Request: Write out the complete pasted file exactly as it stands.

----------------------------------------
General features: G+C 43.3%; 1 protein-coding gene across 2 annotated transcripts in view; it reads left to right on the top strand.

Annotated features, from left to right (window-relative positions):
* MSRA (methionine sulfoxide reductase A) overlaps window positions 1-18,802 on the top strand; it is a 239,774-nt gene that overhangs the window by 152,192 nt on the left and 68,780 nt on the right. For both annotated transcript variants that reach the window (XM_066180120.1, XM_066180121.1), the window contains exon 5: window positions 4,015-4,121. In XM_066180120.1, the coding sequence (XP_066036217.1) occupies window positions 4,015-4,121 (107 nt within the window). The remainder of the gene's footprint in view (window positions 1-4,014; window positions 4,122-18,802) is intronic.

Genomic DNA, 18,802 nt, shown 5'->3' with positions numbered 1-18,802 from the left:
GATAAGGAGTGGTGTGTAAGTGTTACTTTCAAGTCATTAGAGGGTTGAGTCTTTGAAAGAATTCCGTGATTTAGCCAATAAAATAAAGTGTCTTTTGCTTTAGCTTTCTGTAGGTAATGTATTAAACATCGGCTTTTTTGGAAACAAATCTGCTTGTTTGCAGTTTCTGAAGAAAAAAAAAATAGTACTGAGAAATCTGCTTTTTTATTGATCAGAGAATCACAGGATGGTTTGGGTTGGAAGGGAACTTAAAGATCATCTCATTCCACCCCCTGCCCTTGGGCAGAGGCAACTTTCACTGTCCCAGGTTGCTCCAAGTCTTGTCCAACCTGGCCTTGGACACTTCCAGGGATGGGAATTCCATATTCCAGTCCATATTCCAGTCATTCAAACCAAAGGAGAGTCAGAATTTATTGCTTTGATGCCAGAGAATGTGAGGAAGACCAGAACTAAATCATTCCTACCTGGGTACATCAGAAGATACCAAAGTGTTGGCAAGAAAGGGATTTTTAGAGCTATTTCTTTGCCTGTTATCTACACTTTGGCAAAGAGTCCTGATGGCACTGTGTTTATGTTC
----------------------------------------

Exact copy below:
General features: G+C 43.3%; 1 protein-coding gene across 2 annotated transcripts in view; it reads left to right on the top strand.

Annotated features, from left to right (window-relative positions):
* MSRA (methionine sulfoxide reductase A) overlaps window positions 1-18,802 on the top strand; it is a 239,774-nt gene that overhangs the window by 152,192 nt on the left and 68,780 nt on the right. For both annotated transcript variants that reach the window (XM_066180120.1, XM_066180121.1), the window contains exon 5: window positions 4,015-4,121. In XM_066180120.1, the coding sequence (XP_066036217.1) occupies window positions 4,015-4,121 (107 nt within the window). The remainder of the gene's footprint in view (window positions 1-4,014; window positions 4,122-18,802) is intronic.

Genomic DNA, 18,802 nt, shown 5'->3' with positions numbered 1-18,802 from the left:
GATAAGGAGTGGTGTGTAAGTGTTACTTTCAAGTCATTAGAGGGTTGAGTCTTTGAAAGAATTCCGTGATTTAGCCAATAAAATAAAGTGTCTTTTGCTTTAGCTTTCTGTAGGTAATGTATTAAACATCGGCTTTTTTGGAAACAAATCTGCTTGTTTGCAGTTTCTGAAGAAAAAAAAAATAGTACTGAGAAATCTGCTTTTTTATTGATCAGAGAATCACAGGATGGTTTGGGTTGGAAGGGAACTTAAAGATCATCTCATTCCACCCCCTGCCCTTGGGCAGAGGCAACTTTCACTGTCCCAGGTTGCTCCAAGTCTTGTCCAACCTGGCCTTGGACACTTCCAGGGATGGGAATTCCATATTCCAGTCCATATTCCAGTCATTCAAACCAAAGGAGAGTCAGAATTTATTGCTTTGATGCCAGAGAATGTGAGGAAGACCAGAACTAAATCATTCCTACCTGGGTACATCAGAAGATACCAAAGTGTTGGCAAGAAAGGGATTTTTAGAGCTATTTCTTTGCCTGTTATCTACACTTTGGCAAAGAGTCCTGATGGCACTGTGTTTATGTTC